Stack Overflow is a community of 4.7 million programmers, just like you, helping each other.

Join them; it only takes a minute:

Sign up
Join the Stack Overflow community to:
  1. Ask programming questions
  2. Answer and help your peers
  3. Get recognized for your expertise

My understanding of Multiset is a set with frequency, but I can always use Map to represent the frequency, is there other reason to use Multiset?

share|improve this question
up vote 30 down vote accepted

Advantages of a Multiset<E> over a Map<E, Integer>:

  • No special code required when adding an element that is not already in the collection.
  • Methods for handling the count of elements directly: count(E), add(E, int), etc.
  • The intention of the code is clearer. A Multiset<E> obviously maps the elements to their counts. A Map<E, Integer> could map the elements to arbitrary integers.

See also:

Multiset Javadoc

Multiset explained in the Guava Wiki

share|improve this answer
Besides being probably more efficient than your implementation, Multiset makes it clearer what you're actually trying to do, and it's more difficult to screw up. Typically, with a Map<E, Integer>, you're dealing with a lot of stuff: checking if the key is already in the map, dealing with count zero, and all kinds of tricky business. Multiset just works. – Louis Wasserman Jan 14 '12 at 20:30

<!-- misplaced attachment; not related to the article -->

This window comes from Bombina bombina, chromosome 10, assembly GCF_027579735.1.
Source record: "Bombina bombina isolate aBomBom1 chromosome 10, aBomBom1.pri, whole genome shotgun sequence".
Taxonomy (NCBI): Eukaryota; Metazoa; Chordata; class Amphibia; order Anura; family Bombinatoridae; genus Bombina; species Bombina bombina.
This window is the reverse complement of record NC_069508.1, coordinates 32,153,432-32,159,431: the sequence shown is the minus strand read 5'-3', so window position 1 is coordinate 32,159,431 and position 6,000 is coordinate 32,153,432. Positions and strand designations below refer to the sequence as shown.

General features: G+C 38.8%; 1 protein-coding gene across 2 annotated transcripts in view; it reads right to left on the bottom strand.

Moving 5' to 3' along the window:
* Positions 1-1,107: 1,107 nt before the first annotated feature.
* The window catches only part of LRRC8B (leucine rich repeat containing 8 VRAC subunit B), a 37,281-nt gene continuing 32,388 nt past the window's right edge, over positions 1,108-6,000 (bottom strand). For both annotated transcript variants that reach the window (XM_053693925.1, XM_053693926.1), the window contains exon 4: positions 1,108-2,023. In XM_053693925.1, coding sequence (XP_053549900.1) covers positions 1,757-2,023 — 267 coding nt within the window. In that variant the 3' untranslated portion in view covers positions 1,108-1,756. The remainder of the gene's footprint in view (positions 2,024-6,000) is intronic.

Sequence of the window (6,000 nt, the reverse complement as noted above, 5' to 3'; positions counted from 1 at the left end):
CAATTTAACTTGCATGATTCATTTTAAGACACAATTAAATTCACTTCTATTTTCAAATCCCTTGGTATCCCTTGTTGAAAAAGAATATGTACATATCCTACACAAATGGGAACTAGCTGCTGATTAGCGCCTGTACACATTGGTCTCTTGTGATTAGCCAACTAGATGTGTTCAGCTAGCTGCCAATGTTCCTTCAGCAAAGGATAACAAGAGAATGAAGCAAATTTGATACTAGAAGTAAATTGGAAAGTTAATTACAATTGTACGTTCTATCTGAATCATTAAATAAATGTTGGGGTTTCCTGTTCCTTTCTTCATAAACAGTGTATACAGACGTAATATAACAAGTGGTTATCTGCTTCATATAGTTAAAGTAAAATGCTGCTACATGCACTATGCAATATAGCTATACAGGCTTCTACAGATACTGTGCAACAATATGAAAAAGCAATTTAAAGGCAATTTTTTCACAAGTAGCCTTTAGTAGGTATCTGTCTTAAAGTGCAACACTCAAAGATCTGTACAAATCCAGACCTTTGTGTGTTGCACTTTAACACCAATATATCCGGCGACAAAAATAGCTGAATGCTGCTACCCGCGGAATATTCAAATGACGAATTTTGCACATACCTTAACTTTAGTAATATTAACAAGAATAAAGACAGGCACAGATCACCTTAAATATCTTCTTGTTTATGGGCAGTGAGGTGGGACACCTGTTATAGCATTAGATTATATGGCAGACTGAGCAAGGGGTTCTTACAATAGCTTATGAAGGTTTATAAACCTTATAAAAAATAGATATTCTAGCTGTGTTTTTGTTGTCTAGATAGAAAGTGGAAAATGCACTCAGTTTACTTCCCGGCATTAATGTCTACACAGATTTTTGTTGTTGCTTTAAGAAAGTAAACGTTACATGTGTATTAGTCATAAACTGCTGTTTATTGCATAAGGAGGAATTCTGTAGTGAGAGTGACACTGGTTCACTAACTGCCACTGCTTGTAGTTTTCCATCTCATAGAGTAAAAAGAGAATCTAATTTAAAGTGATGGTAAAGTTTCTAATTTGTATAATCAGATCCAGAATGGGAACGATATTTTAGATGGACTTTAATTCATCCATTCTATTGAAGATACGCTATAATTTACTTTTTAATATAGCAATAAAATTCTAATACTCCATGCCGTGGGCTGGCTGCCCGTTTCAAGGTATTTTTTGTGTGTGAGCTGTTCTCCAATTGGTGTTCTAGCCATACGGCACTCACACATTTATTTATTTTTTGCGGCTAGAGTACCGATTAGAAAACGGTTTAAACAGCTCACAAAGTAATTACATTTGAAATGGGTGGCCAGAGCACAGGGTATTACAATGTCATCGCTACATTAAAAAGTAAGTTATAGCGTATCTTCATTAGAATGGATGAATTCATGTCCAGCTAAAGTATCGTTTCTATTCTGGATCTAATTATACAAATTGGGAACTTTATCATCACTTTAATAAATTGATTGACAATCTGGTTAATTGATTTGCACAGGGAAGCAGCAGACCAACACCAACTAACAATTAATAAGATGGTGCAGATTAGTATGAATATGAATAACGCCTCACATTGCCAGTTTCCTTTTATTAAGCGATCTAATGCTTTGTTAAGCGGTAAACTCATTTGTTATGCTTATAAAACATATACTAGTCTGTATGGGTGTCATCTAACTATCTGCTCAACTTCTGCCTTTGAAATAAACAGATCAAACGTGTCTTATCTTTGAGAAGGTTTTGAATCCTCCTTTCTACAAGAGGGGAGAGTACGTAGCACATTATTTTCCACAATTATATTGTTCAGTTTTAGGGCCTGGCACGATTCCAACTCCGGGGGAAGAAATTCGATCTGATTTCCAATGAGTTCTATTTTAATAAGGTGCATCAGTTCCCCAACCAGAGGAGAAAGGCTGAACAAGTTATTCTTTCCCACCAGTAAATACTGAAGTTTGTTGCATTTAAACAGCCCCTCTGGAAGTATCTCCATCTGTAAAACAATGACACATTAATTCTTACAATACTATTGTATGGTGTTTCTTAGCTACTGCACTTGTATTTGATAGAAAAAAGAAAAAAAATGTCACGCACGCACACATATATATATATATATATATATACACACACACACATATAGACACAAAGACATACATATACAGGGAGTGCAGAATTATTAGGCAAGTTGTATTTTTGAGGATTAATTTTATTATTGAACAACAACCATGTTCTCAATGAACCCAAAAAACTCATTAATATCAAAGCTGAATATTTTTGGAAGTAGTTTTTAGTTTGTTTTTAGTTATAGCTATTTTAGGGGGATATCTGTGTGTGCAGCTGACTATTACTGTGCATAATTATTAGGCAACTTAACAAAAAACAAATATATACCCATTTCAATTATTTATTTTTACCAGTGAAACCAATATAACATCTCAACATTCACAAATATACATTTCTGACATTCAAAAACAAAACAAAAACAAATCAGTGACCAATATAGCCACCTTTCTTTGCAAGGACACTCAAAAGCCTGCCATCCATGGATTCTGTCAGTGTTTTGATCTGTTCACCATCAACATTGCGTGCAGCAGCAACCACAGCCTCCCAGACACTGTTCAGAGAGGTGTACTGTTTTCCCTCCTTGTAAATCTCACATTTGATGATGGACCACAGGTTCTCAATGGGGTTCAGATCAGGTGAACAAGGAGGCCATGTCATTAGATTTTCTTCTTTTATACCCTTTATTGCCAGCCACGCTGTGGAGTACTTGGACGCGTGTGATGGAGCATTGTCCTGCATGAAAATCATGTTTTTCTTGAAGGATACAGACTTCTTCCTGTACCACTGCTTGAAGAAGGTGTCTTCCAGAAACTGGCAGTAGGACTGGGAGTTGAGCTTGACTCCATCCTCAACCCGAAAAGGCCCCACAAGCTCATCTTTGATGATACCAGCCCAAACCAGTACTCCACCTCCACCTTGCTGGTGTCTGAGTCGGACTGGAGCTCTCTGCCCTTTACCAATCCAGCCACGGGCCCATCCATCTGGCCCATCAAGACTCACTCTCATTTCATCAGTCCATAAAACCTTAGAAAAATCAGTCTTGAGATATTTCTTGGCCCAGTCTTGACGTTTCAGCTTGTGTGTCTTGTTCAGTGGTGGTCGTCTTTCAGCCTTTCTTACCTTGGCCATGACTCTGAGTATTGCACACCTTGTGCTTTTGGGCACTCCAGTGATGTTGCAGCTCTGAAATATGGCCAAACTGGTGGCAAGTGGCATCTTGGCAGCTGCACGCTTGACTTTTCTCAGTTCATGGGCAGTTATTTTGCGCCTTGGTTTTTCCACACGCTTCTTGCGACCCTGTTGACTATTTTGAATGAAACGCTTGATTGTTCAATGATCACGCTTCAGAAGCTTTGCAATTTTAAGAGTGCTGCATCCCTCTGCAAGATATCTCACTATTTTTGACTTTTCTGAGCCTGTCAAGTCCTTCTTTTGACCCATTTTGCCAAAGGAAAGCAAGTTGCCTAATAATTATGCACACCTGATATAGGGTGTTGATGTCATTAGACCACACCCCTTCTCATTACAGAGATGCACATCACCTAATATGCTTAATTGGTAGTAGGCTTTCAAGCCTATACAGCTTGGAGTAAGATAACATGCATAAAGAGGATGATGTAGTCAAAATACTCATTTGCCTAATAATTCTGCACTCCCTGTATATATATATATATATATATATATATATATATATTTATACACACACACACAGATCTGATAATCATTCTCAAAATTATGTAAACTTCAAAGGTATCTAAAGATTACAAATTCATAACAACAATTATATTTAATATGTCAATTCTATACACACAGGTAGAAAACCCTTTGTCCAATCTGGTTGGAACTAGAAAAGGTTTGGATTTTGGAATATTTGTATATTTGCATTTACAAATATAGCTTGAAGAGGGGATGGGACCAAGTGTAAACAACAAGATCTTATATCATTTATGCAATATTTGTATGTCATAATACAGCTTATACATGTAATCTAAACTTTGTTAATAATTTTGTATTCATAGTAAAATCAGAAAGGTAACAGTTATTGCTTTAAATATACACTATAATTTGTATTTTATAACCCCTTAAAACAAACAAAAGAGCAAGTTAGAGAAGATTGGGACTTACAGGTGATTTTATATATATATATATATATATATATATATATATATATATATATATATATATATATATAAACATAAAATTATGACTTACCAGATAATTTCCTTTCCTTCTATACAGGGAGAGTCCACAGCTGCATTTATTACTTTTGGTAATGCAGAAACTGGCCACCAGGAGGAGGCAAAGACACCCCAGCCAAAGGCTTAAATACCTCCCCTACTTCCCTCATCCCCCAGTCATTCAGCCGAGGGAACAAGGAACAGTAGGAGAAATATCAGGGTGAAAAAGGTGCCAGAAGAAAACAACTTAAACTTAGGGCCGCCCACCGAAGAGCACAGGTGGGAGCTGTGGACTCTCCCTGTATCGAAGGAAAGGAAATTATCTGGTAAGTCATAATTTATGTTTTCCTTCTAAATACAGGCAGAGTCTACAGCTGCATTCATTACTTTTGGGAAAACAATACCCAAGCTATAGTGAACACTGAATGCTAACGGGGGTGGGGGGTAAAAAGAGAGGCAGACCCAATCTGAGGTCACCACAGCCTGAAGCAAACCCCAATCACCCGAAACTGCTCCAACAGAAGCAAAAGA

To me, the most important point that sets Multiset apart from a Map is that it's a Collection: you just put stuff into it and you can get counts later. It conceptually fits the use cases for which it's designed where a Map does not. For those use cases, a Map is just a hack that kinda-sorta works OK since Java didn't provide anything more appropriate.

share|improve this answer

Your Answer


By posting your answer, you agree to the privacy policy and terms of service.

Not the answer you're looking for? Browse other questions tagged or ask your own question.